Tennessee’s uninsured rate up by 10% over 2017

Tennessee uninsured rate increased by 10% over last year, according to a new study released by the University of Tennessee.

An estimated 452,000 Tennesseans are uninsured in 2018, or 6.7% of the state’s total population. That compares with the 408,000 people, or 6.1%, who were uninsured in 2017. That followed a low of 5.6% in 2016. That state’s uninsured rate hovered near the 10% mark between 2006 and 2013, before the Affordable Care Act went into effect.

Here’s the full release from UT’s Boyd Center for Business and Economic Research:

Tennessee’s overall uninsured rate is now at 6.7 percent, an increase from 6.1 percent in 2017 but still well below levels before the Affordable Care Act went into effect in 2014, according to a new report released by the Boyd Center for Business and Economic Research in the University of Tennessee Knoxville’s Haslam College of Business.

The increase in Tennesseans without health insurance is consistent with nationwide trends.

The Impact of TennCare: A Survey of Recipients, 2018, authored by LeAnn Luna, an economics professor in the Boyd Center, and Emily Pratt, a Boyd Center research associate, summarizes findings from a telephone survey of approximately 5,000 households conducted between May and July.

The report examines the health coverage status of Tennessee residents, collects information about the use of medical facilities, and gauges satisfaction with services received.

The survey also measures the success of the TennCare program, including the overall satisfaction of TennCare members. In 2018, some 95 percent of respondents reported satisfaction with TennCare and services rendered from TennCare providers. This marks the 10th year in a row that satisfaction levels exceeded 90 percent.

“I am pleased that TennCare continues to be recognized for providing access to high quality care for our members,” said TennCare director Wendy Long. “We collaborate with our health plans to promote the delivery of the right care in the right place at the right time, and those efforts are paying off.”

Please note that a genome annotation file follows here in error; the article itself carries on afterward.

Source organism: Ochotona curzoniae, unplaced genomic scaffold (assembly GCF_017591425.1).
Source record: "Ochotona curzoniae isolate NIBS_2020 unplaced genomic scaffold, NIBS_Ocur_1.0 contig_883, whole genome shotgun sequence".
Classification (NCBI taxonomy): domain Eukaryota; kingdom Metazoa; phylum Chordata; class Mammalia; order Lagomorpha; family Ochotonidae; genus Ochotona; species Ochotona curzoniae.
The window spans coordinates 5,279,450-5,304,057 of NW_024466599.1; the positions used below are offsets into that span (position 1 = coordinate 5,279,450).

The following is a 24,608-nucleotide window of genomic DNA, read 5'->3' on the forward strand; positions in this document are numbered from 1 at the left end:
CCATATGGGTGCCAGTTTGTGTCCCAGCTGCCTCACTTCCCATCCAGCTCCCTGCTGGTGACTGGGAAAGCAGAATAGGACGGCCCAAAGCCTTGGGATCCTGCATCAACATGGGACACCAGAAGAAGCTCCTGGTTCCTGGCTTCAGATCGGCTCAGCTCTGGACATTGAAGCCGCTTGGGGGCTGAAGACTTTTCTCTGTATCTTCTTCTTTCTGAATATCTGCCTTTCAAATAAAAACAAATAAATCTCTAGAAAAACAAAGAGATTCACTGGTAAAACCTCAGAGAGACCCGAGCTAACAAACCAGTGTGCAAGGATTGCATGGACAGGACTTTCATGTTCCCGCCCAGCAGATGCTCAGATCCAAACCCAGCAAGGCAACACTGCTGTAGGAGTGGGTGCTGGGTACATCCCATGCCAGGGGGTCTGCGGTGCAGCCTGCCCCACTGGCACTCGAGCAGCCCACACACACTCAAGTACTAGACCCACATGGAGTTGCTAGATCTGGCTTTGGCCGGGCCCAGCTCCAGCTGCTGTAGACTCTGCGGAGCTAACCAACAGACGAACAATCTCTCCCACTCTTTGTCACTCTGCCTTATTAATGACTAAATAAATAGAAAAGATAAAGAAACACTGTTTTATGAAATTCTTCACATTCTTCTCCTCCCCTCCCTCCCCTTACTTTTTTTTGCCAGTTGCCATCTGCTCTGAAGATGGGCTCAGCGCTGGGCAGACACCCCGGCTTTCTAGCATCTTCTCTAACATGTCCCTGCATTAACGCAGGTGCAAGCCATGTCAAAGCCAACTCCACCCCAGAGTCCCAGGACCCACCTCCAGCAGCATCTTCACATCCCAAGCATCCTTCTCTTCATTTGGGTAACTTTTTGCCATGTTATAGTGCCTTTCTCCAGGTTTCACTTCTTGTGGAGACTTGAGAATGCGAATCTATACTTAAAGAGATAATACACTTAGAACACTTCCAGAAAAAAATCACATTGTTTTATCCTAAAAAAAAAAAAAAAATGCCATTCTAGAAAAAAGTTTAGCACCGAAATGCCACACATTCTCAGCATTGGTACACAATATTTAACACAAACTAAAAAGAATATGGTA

Other highlights from this year’s survey:

  • More respondents noted the inability to afford insurance as the major reason for not being insured, reversing a downward trend since 2014. An increasing number of households of all income levels reported “cannot afford” as a major reason.
  • Approximately 75 percent of TennCare members obtained a doctor’s appointment within a week, and 47 percent obtained an appointment within one day, marking record highs for both measures. Only 11 percent reported waiting more than three weeks for an appointment, a record low.
  • Ninety-two percent of all TennCare heads of household reported seeking care first at a doctor’s office or clinic instead of going to the emergency room, while 95 percent of heads of household statewide reported the same behavior.

The Boyd Center has conducted the survey since 1993 under contract with the Tennessee Department of Finance and Administration.

6 Responses to Tennessee’s uninsured rate up by 10% over 2017

  • MarLE says:

    TennCare…..getting your health care, hospitalization and drugs with other people’s money including nursing home care (25K per year) And they are pleased! What a surprise!!!!

  • Todd says:

    The cost that under treated or non treated illness is way more than if they had good coverage. Not to mention all the jobs created by the healthcare industry when everyone has good access.
    Do not resent your neighbors good fortune. Figure out how to get it to everyone!!

  • Eddie White says:

    Totally agree with you Todd. Bill Lee will be the next governor, and I hope he is aggressive in finding ways to increase the number of Tennesseans who have health insurance.

  • David Collins says:

    Lee has already said he is against Medicaid expansion, even though the Feds are funding nearly all the costs, so that position does not bode well for expanding the number of Tennesseans with health care. I realize you guys are talking about medical insurance but the fact of the matter is that when hospitals have to treat folks that have no health coverage–Medicaid or private insurance–they don’t just eat that cost as a loss. They pass it along to the rest of us.

    • MarLE says:

      the hospitals do pass it on…..to those who seek their medical services. Coverage by Medicaid is passed on as well. But it is passed on to taxpayers~ more than half of Medicaid is paid by Federal tax payers and only half of tax filers actually pay the Federal Income Tax. Everyone who wants health care should be required to have health insurance. I see the parking lots of restaurants filled to the brim every weekend night. Seems to be enough money for lottery tickets and alcohol. Why is there not enough to pay insurance premiums?

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